In landmark ruling, Indonesia's indigenous people win right to millions of hectares of forest Court ruling invalidates Indonesian govt’s claim to customary forest areas In a landmark ruling, Indonesia’s Constitutional Court has invalidated the Indonesian government’s claim to millions of hectares of forest land, potentially giving indigenous and local communities the right to manage their customary forests, reports Mongabay-Indonesia. In a review of a 1999 forestry law, Indonesia’s Constitutional Court ruled [PDF – Indonesian] that customary forests should not be classified as “State Forest Areas”.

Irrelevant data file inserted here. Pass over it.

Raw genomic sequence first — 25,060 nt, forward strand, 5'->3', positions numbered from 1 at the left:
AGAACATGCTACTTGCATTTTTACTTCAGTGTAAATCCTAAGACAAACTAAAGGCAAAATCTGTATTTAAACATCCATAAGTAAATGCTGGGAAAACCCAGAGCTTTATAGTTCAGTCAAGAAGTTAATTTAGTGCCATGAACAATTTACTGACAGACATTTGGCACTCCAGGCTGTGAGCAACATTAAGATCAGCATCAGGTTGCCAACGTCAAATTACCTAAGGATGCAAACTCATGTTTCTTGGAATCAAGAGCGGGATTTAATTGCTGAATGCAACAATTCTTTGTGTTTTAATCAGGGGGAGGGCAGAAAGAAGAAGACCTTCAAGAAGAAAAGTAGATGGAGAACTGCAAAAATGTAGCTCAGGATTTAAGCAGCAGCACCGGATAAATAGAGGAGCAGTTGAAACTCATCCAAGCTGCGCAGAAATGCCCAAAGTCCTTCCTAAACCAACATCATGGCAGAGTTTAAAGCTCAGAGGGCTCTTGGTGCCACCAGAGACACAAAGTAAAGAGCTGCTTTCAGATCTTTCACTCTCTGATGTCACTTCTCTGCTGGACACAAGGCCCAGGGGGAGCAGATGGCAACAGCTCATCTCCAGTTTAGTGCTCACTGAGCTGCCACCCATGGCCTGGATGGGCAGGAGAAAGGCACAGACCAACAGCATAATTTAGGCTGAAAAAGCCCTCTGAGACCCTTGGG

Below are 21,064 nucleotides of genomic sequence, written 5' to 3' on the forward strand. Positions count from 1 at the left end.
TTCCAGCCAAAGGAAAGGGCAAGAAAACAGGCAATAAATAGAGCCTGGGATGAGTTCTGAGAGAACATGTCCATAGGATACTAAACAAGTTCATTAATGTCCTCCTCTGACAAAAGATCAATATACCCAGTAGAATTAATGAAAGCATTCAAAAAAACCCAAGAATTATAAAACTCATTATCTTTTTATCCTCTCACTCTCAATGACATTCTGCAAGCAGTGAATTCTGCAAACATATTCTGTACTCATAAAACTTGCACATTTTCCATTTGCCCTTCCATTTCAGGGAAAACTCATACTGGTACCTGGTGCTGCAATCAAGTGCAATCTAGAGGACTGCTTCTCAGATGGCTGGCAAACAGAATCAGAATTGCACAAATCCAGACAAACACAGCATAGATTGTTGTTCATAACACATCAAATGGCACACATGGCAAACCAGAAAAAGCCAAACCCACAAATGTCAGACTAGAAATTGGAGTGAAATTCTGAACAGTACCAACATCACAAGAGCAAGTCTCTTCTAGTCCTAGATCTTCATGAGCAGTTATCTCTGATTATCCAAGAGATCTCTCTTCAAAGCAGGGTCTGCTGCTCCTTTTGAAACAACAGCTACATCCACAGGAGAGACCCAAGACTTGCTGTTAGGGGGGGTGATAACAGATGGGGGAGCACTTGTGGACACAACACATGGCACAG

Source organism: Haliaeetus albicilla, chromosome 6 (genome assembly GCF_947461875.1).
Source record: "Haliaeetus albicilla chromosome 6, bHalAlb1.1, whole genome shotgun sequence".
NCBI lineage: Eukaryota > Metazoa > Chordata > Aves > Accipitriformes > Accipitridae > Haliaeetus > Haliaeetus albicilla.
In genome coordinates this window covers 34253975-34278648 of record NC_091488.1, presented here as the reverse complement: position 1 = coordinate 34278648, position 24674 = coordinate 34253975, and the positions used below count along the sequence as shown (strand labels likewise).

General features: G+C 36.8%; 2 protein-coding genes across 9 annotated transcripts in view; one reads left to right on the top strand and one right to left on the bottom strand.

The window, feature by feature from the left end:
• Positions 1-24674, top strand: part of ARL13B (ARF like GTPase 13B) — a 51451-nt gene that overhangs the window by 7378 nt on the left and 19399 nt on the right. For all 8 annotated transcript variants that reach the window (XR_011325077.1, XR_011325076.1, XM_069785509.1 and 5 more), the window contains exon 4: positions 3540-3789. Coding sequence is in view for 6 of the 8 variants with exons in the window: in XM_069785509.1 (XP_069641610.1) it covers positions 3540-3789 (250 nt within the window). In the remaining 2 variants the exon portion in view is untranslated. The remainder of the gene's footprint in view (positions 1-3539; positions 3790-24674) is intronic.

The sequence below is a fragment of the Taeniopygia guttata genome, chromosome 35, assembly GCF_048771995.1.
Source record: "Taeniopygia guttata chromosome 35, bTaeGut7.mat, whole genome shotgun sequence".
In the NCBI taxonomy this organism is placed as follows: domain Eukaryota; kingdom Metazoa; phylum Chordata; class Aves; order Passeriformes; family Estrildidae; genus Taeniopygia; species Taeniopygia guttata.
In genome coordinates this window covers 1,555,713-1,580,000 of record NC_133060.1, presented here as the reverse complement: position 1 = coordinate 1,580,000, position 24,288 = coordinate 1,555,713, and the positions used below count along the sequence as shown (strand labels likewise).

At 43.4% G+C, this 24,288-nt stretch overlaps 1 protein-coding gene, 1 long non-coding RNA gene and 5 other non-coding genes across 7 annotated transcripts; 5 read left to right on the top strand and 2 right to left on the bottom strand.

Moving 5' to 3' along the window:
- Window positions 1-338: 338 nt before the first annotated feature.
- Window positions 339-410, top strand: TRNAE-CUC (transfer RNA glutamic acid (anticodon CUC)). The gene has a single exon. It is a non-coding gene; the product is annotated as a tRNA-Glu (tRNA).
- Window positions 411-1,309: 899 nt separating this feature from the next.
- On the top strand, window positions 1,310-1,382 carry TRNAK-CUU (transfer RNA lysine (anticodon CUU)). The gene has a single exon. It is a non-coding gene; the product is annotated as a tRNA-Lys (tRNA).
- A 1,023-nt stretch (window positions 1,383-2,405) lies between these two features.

Honey Bee Network How did it all begin? | Who are we? What are We Doing? | Who Are Our Members? The Eco-Apocalypse in Indonesia That No One is Talking About Alex Pietrowski, StaffWaking Times Some of the most devastating fires the world has ever seen are happening right now in Indonesia, and this unfolding disaster is getting little attention. Annual fires during the dry season have become typical in the last 20 years or so as slash and burn rainforest farming techniques have ravaged this once pristine part of the world, but now this year they are catastrophic.